The Patient-Centered Outcomes Research Institute (PCORI), set up under the US Patient Protection and Affordable Care Act to fund comparative-effectiveness research (CER) on healthcare options, is awarding up to US$68 million to support the development of a national patient-centered clinical research network.
The funding, announced at a PCORI roundtable discussion on building a national data infrastructure to advance CER, will go to new or existing Clinical Data Research Networks (CDRNs) and Patient-Powered Research Networks (PPRNs) across the US.
Specifically, successful applicants from up to eight CDRNs will get up to US$56 million to develop capacity for randomised comparative-effectiveness studies using data from clinical practice in large, defined populations.
Up to $12 million will go to 18 new or existing PPRNs to support their “progression toward a reusable, scalable, and sustainable research network”.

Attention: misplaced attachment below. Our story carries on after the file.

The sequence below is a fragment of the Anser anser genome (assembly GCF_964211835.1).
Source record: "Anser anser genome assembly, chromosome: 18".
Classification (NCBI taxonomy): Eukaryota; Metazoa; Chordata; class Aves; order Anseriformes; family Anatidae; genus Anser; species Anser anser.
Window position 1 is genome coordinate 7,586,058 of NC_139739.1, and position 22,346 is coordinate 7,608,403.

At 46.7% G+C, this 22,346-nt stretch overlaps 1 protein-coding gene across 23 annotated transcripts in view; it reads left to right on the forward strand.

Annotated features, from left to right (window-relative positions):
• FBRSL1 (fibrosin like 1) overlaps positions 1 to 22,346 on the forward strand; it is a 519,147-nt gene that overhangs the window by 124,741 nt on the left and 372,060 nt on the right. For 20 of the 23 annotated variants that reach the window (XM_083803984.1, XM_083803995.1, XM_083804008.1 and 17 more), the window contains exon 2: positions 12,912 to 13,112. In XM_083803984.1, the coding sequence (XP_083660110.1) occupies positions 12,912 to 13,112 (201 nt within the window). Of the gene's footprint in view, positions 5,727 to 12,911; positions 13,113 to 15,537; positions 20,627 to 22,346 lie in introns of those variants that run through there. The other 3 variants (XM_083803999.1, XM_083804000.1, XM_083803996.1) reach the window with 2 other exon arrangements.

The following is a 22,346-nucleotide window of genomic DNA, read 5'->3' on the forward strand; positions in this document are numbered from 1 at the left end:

Efficient and effective
Together these initiatives can unite patients, researchers and healthcare systems in supporting efficient and effective observational and interventional studies with active participation from broad patient populations, PCORI believes.
The awards are being made under one of PCORI’s five National Priorities for Research, ‘Accelerating Patient-Centered and Methodological Research’.
The Institute expects health systems, clinicians and patients to play key roles in determining the direction and uses of the supported networks, while patients’ interests should be “central to decision-making about the network’s structure, function and uses”, it emphasises.
Over time, PCORI envisages, the PPRNs and CDRNs will become more integrated as patients are engaged within multiple healthcare systems and richer clinical data are obtained on patients receiving care outside the participating systems.
“CER can play a significant role in improving the volume and usability of information available to patients, caregivers, clinicians and other key stakeholders across the healthcare community,” commented PCORI executive director Dr Joe Selby.
“A national data-rich infrastructure that advances high-quality, efficient CER will benefit all Americans,” he added.
A funding announcement on an associated Coordinating Center, which will provide management support for collaborative projects, technical resources, meetings support and programme evaluation, will be made later this spring.
Letters of intent from applicants for the network funding are due by 19 June and applications by 27 September 2013.